Clean Energy Systems | Grainger College of Engineering

“Floating offshore wind farms are a very interesting and complex design problem,” he says. James Allisonprofessor of industrial and enterprise systems engineering. “My group uses advanced engineering design methods to achieve the goals of accelerating new energy technologies and reducing energy costs.”

Another DOE Energy Earthshot initiative is the Floating Offshore Wind Shot, which aims to transition densely populated coastal regions to clean energy and reduce the cost of floating offshore wind by more than 70%. About two-thirds of the U.S. offshore wind potential is located in waters that are too deep to anchor a traditional wind turbine.

Despite their potential for significant energy production, wind turbines present a unique design challenge, with systems typically designed sequentially. First, starting with aerodynamic design, such as blade design. Then moving on to structural design, such as ensuring the blades and tower are strong enough. And finally, control design, which determines things like blade pitch under various operating conditions.

“But with this sequential approach to design, we miss opportunities for synergy between these different areas,” Allison says. “Control co-design refers to the holistic design or integrated design of actively controlled engineering systems, where we simultaneously look at how we should design the physical and control aspects of the system.”

Floating offshore turbines pose an even more interesting design problem. Allison explains: “If you have a wind turbine on a floating platform, you have additional degrees of freedom and it will be more dynamic. The platform will move with the waves, ocean currents, wind and weather, whereas if you use a control system designed for onshore turbines, the floating platform will be an unstable system. We need completely different control systems for that because it is much more complicated.” Although these offshore environments are very extreme, there are also many more sources of energy at sea, making it a viable prospect.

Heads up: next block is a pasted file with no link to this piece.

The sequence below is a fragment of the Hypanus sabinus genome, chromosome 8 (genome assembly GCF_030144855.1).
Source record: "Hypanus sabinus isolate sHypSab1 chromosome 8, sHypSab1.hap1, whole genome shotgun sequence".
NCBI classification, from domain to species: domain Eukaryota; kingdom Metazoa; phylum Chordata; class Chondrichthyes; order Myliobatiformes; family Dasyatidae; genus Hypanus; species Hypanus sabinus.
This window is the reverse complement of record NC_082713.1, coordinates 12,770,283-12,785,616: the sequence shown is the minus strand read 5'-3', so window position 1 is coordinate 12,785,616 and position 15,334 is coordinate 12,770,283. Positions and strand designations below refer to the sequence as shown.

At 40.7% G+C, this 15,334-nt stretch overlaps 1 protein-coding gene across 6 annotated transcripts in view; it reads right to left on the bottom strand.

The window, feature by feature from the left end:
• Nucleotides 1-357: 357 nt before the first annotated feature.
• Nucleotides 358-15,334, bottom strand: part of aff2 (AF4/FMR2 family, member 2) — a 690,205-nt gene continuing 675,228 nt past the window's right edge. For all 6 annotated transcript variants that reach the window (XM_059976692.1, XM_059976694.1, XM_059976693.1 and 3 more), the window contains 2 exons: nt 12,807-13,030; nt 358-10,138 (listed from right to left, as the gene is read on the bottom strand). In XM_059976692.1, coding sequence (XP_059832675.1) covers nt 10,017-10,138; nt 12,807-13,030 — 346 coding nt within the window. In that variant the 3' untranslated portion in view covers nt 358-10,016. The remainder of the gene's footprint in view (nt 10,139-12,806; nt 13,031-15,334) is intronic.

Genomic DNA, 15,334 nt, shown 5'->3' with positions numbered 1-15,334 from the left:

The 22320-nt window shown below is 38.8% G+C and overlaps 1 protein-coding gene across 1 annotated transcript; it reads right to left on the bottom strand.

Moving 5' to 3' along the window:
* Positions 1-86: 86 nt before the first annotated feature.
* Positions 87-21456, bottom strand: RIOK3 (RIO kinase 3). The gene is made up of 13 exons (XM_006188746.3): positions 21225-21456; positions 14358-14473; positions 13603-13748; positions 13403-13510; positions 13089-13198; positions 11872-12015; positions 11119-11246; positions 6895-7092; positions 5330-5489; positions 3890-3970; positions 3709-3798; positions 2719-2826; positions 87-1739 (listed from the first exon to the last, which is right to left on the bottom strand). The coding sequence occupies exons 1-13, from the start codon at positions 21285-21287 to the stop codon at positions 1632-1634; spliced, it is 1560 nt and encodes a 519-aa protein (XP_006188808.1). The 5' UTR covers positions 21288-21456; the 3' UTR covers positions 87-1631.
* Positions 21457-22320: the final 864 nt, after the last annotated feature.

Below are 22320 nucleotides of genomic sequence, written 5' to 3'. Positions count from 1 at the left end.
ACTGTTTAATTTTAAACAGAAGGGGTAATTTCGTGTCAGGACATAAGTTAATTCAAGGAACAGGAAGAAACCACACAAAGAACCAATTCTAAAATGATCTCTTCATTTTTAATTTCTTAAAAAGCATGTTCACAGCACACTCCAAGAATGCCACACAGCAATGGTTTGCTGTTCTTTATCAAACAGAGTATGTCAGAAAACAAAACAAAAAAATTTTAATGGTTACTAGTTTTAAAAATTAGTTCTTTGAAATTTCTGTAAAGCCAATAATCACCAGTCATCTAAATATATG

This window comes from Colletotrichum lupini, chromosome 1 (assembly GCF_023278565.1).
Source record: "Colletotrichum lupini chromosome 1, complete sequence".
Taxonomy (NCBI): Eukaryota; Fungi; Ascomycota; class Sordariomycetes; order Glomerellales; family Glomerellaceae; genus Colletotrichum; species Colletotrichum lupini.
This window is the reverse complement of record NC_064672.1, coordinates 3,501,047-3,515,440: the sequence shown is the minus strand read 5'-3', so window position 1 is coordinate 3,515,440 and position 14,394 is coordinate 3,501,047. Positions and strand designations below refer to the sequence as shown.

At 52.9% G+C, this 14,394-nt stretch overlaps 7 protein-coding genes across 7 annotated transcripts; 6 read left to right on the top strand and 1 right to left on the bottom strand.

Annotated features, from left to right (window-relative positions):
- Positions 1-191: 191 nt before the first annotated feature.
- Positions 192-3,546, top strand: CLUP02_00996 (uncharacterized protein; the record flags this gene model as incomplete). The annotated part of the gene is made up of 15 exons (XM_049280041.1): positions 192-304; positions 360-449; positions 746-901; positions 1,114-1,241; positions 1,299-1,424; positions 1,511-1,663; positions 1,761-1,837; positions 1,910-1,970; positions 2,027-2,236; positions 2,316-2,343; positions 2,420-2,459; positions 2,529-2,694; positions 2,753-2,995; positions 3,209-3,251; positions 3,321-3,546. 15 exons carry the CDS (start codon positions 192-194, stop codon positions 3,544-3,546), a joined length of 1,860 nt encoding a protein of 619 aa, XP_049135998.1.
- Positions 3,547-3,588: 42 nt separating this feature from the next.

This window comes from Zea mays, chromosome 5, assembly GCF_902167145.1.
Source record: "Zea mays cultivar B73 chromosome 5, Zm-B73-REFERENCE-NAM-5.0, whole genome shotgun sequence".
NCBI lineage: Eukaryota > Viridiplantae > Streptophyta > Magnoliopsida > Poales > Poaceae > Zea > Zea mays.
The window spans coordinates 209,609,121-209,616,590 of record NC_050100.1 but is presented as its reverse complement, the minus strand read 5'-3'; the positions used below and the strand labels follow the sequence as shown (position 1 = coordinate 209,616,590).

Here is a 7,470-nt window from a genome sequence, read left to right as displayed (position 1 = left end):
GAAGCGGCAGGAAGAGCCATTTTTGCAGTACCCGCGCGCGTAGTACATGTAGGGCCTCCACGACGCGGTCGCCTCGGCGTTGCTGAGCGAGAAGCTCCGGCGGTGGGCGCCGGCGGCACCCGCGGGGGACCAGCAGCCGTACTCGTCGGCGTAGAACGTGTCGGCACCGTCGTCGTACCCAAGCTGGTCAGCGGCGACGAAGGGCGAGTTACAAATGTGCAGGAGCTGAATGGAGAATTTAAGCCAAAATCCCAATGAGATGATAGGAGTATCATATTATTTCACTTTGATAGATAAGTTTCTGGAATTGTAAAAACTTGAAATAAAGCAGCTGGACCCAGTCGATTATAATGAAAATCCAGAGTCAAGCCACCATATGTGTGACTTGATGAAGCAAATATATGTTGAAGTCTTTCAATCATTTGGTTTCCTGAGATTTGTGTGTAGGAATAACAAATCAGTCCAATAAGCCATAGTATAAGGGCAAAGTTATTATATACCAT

Recent DOE-supported research at the University of Illinois has used control co-design to develop new, lightweight, and inexpensive floating wind energy systems that are robust enough to operate reliably at sea. These systems provide a cost-effective way to harness the vast energy resources of deep-sea wind.

Advanced engineering design methods like control codesign can be applied not only to floating offshore wind turbines. Allison is also investigating hydrokinetic turbines, which are smaller underwater turbines that can be placed in rivers or ocean currents. Such turbines could be installed in remote locations, such as a small village in Alaska, where grid power is not an option and residents are competing with the cost of electricity generated by a diesel generator, which is more expensive and less clean.

“I spend a lot of time looking for synergies, looking at the interface between aspects of a system,” Allison says. “An interface can be a physical interface between things, or it can be an interface between different technical disciplines. If we’re working in a more siloed approach, we often miss opportunities to improve the whole system.”